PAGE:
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Telecom sector opposes US plan to reinstate net neutrality rules

Signage is seen at the headquarters of the Federal Communications Commission in Washington, D.C.

By David Shepardson

WASHINGTON (Reuters) - The U.S. telecom industry opposes the Federal Communications Commission plan to reinstate landmark net neutrality rules that were repealed in 2017 under President Donald Trump.

Net neutrality rules bar internet service providers from blocking or throttling traffic or offering paid fast lanes.

USTelecom CEO Jonathan Spalter of the group, whose members include AT&T, Verizon, SpaceX and others, called the effort "entirely counterproductive, unnecessary, and an anti-consumer regulatory distraction."

NCTA - The Internet & Television Association, representing major internet service providers including Comcast, said the plan would "seriously jeopardize our nation’s collective efforts to build and sustain reliable broadband in rural and unserved communities," and said it would result in "years of litigation and uncertainty."

Reuters first reported the FCC's plan to vote on April 25. The commission wants to assume new regulatory oversight of broadband internet that was rescinded under Trump, FCC Chair Jessica Rosenworcel told Reuters Tuesday.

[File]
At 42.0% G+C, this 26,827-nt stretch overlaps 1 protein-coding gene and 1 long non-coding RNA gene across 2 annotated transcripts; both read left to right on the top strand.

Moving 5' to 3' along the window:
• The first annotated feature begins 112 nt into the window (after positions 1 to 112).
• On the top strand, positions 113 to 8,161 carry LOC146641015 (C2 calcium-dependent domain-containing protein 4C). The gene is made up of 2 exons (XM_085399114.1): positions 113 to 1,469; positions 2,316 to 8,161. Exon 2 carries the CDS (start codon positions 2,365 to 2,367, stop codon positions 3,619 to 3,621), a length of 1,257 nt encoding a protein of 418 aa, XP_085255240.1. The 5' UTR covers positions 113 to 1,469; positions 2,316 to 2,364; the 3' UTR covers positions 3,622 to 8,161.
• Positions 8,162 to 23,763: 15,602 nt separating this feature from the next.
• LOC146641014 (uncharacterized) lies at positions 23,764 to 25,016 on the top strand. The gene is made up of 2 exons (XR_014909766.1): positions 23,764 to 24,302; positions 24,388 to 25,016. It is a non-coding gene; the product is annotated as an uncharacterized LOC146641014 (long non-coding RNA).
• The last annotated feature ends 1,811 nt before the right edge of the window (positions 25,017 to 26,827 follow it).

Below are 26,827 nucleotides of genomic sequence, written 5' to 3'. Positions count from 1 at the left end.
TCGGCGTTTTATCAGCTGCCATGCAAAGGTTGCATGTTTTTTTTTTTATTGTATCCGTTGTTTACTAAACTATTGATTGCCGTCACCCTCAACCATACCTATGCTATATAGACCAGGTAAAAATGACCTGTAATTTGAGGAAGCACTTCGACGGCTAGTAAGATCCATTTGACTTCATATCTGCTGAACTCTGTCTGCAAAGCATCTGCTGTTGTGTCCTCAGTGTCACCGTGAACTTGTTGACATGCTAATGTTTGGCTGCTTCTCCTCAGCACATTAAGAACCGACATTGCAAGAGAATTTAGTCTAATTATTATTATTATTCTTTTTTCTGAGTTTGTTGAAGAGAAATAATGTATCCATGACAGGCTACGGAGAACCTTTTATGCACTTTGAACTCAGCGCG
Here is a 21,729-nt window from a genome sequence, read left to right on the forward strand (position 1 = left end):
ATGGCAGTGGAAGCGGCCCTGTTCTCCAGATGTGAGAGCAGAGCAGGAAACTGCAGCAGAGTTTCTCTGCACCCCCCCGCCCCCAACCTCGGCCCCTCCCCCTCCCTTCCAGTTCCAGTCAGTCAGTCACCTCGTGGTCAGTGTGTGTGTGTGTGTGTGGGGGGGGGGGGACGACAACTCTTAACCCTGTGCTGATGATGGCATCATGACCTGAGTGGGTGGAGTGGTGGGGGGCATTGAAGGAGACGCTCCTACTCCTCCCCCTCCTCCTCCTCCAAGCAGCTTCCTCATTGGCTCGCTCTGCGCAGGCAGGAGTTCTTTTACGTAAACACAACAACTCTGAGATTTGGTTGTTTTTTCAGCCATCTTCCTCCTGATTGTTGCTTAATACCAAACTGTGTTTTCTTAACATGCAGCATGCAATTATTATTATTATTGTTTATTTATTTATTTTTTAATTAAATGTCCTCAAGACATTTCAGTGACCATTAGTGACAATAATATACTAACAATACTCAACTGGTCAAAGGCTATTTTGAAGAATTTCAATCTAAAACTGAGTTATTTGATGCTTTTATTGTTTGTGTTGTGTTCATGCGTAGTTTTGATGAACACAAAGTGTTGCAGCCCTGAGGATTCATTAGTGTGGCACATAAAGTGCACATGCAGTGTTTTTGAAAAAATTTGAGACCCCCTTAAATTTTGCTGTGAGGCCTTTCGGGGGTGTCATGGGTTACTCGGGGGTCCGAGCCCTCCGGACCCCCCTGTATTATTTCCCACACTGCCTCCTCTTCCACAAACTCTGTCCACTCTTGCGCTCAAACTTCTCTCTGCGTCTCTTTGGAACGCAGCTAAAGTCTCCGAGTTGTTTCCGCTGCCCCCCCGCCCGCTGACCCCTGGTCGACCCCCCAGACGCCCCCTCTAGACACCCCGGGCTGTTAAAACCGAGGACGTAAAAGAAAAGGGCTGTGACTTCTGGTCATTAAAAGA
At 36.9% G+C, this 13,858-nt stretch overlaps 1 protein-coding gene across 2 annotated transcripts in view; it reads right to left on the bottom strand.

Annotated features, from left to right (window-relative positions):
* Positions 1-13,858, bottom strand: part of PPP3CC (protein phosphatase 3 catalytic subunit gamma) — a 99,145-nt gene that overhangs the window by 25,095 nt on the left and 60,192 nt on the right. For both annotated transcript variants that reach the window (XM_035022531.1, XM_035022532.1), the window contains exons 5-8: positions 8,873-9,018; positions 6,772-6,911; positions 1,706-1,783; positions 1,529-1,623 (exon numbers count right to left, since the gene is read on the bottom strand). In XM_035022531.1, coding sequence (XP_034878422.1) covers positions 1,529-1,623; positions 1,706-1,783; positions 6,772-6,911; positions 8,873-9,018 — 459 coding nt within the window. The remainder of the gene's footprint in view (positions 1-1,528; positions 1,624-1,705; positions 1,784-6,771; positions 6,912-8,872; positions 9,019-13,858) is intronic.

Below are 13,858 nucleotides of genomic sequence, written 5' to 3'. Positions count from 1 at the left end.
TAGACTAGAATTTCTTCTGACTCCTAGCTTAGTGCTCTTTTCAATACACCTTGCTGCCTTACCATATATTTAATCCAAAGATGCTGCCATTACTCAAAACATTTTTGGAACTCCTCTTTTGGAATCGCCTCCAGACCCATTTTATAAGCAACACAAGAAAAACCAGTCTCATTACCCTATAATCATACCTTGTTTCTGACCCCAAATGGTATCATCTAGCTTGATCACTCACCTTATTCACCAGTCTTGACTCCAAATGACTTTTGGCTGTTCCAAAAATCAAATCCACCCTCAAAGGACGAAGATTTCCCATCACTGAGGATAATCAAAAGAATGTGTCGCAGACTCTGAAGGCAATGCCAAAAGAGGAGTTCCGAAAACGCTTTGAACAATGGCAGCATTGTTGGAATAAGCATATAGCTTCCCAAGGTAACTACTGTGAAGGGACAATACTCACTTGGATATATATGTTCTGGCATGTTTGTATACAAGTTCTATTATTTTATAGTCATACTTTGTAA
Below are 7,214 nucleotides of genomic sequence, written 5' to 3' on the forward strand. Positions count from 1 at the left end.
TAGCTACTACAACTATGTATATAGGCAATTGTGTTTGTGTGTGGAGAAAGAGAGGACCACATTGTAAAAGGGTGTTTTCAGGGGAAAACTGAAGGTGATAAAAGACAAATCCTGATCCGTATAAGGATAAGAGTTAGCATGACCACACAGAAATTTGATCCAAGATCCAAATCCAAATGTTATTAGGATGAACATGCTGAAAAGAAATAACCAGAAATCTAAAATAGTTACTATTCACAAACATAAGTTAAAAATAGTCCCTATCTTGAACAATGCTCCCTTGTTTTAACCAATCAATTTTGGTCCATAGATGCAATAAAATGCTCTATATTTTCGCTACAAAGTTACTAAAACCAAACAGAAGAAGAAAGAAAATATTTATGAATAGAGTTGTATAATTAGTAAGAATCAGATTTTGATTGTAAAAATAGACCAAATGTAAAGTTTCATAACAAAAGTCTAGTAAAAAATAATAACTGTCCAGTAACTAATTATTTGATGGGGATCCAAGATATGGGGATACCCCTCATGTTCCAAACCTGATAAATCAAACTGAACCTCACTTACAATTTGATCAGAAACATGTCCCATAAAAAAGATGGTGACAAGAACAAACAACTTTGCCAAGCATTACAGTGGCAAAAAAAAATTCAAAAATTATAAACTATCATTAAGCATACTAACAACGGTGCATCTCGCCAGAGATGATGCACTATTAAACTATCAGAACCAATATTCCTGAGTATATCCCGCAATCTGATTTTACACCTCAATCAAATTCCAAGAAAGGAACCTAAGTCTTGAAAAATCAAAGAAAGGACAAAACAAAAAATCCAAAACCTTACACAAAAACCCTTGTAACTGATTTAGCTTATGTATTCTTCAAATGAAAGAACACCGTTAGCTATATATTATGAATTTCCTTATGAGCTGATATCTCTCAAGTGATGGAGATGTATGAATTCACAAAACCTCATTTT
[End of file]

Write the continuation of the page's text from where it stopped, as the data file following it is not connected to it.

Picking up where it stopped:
Reinstatement of the rules has been a priority of Democratic President Joe Biden.

The Computer & Communications Industry Association, whose members include Amazon.com, Apple, Alphabet and Meta Platforms, in December backed reinstatement, arguing that the rules "must be reinstated to preserve open access to the internet."

Republican Senator Ted Cruz said Wednesday said net neutrality rules "will raise prices, crowd out innovation, undermine broadband deployment, and benefit no one except the overbearing Biden FCC in its never-ending efforts to control the internet."

Democratic Senator Ed Markey said reinstating "net neutrality protections is vital to protecting the free and open internet and ensuring the FCC has authority over broadband."

(Reporting by David Shepardson; Editing by Leslie Adler)